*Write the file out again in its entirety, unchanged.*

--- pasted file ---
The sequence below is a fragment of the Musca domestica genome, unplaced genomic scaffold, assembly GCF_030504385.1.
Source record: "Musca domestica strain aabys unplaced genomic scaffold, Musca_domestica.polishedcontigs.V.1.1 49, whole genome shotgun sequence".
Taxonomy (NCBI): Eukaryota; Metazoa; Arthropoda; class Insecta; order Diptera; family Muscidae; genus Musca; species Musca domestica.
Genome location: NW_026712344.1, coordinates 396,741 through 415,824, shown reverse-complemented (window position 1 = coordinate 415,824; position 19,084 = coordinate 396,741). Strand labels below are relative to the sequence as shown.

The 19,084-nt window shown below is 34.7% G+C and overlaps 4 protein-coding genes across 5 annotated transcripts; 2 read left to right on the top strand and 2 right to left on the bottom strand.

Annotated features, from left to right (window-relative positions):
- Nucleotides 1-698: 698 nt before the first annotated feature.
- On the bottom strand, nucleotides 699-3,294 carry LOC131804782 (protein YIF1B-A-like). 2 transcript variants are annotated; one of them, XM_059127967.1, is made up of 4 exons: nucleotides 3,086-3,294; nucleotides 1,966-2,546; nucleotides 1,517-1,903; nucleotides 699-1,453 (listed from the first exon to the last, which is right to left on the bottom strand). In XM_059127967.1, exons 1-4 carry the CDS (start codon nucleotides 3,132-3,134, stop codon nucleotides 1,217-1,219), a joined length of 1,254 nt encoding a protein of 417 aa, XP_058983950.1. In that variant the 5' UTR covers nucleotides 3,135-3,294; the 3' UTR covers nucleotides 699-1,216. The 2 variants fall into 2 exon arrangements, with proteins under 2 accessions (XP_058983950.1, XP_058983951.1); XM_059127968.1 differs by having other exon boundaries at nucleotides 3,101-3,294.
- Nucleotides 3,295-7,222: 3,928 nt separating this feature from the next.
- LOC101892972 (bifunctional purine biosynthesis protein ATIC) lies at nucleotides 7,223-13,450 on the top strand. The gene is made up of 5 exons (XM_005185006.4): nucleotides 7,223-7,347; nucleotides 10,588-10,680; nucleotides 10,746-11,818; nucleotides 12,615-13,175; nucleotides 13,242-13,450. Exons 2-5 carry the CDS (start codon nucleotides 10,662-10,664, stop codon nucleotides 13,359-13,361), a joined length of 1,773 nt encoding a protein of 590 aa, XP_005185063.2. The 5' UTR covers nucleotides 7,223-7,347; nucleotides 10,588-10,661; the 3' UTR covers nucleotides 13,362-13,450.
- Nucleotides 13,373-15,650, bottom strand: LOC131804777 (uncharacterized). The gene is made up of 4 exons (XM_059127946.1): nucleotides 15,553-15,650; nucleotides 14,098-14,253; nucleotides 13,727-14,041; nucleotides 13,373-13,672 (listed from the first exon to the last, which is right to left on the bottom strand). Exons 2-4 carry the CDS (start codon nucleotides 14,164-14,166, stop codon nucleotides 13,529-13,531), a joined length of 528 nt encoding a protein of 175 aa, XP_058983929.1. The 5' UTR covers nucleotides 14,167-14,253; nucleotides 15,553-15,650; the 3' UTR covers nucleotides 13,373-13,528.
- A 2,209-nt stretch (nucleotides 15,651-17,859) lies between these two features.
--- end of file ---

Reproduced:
The sequence below is a fragment of the Musca domestica genome, unplaced genomic scaffold, assembly GCF_030504385.1.
Source record: "Musca domestica strain aabys unplaced genomic scaffold, Musca_domestica.polishedcontigs.V.1.1 49, whole genome shotgun sequence".
Taxonomy (NCBI): Eukaryota; Metazoa; Arthropoda; class Insecta; order Diptera; family Muscidae; genus Musca; species Musca domestica.
Genome location: NW_026712344.1, coordinates 396,741 through 415,824, shown reverse-complemented (window position 1 = coordinate 415,824; position 19,084 = coordinate 396,741). Strand labels below are relative to the sequence as shown.

The 19,084-nt window shown below is 34.7% G+C and overlaps 4 protein-coding genes across 5 annotated transcripts; 2 read left to right on the top strand and 2 right to left on the bottom strand.

Annotated features, from left to right (window-relative positions):
- Nucleotides 1-698: 698 nt before the first annotated feature.
- On the bottom strand, nucleotides 699-3,294 carry LOC131804782 (protein YIF1B-A-like). 2 transcript variants are annotated; one of them, XM_059127967.1, is made up of 4 exons: nucleotides 3,086-3,294; nucleotides 1,966-2,546; nucleotides 1,517-1,903; nucleotides 699-1,453 (listed from the first exon to the last, which is right to left on the bottom strand). In XM_059127967.1, exons 1-4 carry the CDS (start codon nucleotides 3,132-3,134, stop codon nucleotides 1,217-1,219), a joined length of 1,254 nt encoding a protein of 417 aa, XP_058983950.1. In that variant the 5' UTR covers nucleotides 3,135-3,294; the 3' UTR covers nucleotides 699-1,216. The 2 variants fall into 2 exon arrangements, with proteins under 2 accessions (XP_058983950.1, XP_058983951.1); XM_059127968.1 differs by having other exon boundaries at nucleotides 3,101-3,294.
- Nucleotides 3,295-7,222: 3,928 nt separating this feature from the next.
- LOC101892972 (bifunctional purine biosynthesis protein ATIC) lies at nucleotides 7,223-13,450 on the top strand. The gene is made up of 5 exons (XM_005185006.4): nucleotides 7,223-7,347; nucleotides 10,588-10,680; nucleotides 10,746-11,818; nucleotides 12,615-13,175; nucleotides 13,242-13,450. Exons 2-5 carry the CDS (start codon nucleotides 10,662-10,664, stop codon nucleotides 13,359-13,361), a joined length of 1,773 nt encoding a protein of 590 aa, XP_005185063.2. The 5' UTR covers nucleotides 7,223-7,347; nucleotides 10,588-10,661; the 3' UTR covers nucleotides 13,362-13,450.
- Nucleotides 13,373-15,650, bottom strand: LOC131804777 (uncharacterized). The gene is made up of 4 exons (XM_059127946.1): nucleotides 15,553-15,650; nucleotides 14,098-14,253; nucleotides 13,727-14,041; nucleotides 13,373-13,672 (listed from the first exon to the last, which is right to left on the bottom strand). Exons 2-4 carry the CDS (start codon nucleotides 14,164-14,166, stop codon nucleotides 13,529-13,531), a joined length of 528 nt encoding a protein of 175 aa, XP_058983929.1. The 5' UTR covers nucleotides 14,167-14,253; nucleotides 15,553-15,650; the 3' UTR covers nucleotides 13,373-13,528.
- A 2,209-nt stretch (nucleotides 15,651-17,859) lies between these two features.